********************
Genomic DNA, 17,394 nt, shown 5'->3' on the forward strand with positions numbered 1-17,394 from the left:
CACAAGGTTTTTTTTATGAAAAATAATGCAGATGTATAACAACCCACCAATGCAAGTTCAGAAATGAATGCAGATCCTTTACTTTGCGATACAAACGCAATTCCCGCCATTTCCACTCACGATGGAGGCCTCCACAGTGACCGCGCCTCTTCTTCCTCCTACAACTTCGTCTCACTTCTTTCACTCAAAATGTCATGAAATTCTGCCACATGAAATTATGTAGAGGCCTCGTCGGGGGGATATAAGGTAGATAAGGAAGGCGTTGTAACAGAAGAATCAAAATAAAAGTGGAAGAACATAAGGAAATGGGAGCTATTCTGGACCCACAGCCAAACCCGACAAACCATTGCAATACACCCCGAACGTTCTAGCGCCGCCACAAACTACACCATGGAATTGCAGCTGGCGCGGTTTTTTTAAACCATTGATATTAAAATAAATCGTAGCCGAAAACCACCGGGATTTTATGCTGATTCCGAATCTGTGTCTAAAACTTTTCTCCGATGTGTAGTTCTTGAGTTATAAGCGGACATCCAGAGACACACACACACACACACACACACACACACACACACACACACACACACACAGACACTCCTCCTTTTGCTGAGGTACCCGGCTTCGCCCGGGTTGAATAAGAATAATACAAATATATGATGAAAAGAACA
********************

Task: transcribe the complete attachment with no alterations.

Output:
Genomic DNA, 17,394 nt, shown 5'->3' on the forward strand with positions numbered 1-17,394 from the left:
CACAAGGTTTTTTTTATGAAAAATAATGCAGATGTATAACAACCCACCAATGCAAGTTCAGAAATGAATGCAGATCCTTTACTTTGCGATACAAACGCAATTCCCGCCATTTCCACTCACGATGGAGGCCTCCACAGTGACCGCGCCTCTTCTTCCTCCTACAACTTCGTCTCACTTCTTTCACTCAAAATGTCATGAAATTCTGCCACATGAAATTATGTAGAGGCCTCGTCGGGGGGATATAAGGTAGATAAGGAAGGCGTTGTAACAGAAGAATCAAAATAAAAGTGGAAGAACATAAGGAAATGGGAGCTATTCTGGACCCACAGCCAAACCCGACAAACCATTGCAATACACCCCGAACGTTCTAGCGCCGCCACAAACTACACCATGGAATTGCAGCTGGCGCGGTTTTTTTAAACCATTGATATTAAAATAAATCGTAGCCGAAAACCACCGGGATTTTATGCTGATTCCGAATCTGTGTCTAAAACTTTTCTCCGATGTGTAGTTCTTGAGTTATAAGCGGACATCCAGAGACACACACACACACACACACACACACACACACACACACACACACACACACAGACACTCCTCCTTTTGCTGAGGTACCCGGCTTCGCCCGGGTTGAATAAGAATAATACAAATATATGATGAAAAGAACA